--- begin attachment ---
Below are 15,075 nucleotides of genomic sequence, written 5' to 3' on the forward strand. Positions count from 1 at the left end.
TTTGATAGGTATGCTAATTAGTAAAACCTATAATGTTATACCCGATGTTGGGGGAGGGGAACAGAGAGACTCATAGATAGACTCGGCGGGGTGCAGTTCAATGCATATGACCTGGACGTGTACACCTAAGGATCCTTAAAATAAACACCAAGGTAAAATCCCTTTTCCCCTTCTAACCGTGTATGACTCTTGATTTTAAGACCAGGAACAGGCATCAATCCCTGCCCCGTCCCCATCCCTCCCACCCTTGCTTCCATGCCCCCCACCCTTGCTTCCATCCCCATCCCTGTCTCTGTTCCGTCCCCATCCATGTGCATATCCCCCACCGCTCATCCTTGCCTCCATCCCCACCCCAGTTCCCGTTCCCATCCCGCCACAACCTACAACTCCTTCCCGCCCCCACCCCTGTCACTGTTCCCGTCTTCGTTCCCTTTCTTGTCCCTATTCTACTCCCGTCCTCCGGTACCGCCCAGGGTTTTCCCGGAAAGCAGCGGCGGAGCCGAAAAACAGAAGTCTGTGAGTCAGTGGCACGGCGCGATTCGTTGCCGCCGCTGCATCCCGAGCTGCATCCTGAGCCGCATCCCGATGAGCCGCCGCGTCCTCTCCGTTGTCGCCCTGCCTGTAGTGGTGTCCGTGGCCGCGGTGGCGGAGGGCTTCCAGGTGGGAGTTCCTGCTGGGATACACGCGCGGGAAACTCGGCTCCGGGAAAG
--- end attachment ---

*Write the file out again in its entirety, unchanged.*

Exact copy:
Below are 15,075 nucleotides of genomic sequence, written 5' to 3' on the forward strand. Positions count from 1 at the left end.
TTTGATAGGTATGCTAATTAGTAAAACCTATAATGTTATACCCGATGTTGGGGGAGGGGAACAGAGAGACTCATAGATAGACTCGGCGGGGTGCAGTTCAATGCATATGACCTGGACGTGTACACCTAAGGATCCTTAAAATAAACACCAAGGTAAAATCCCTTTTCCCCTTCTAACCGTGTATGACTCTTGATTTTAAGACCAGGAACAGGCATCAATCCCTGCCCCGTCCCCATCCCTCCCACCCTTGCTTCCATGCCCCCCACCCTTGCTTCCATCCCCATCCCTGTCTCTGTTCCGTCCCCATCCATGTGCATATCCCCCACCGCTCATCCTTGCCTCCATCCCCACCCCAGTTCCCGTTCCCATCCCGCCACAACCTACAACTCCTTCCCGCCCCCACCCCTGTCACTGTTCCCGTCTTCGTTCCCTTTCTTGTCCCTATTCTACTCCCGTCCTCCGGTACCGCCCAGGGTTTTCCCGGAAAGCAGCGGCGGAGCCGAAAAACAGAAGTCTGTGAGTCAGTGGCACGGCGCGATTCGTTGCCGCCGCTGCATCCCGAGCTGCATCCTGAGCCGCATCCCGATGAGCCGCCGCGTCCTCTCCGTTGTCGCCCTGCCTGTAGTGGTGTCCGTGGCCGCGGTGGCGGAGGGCTTCCAGGTGGGAGTTCCTGCTGGGATACACGCGCGGGAAACTCGGCTCCGGGAAAG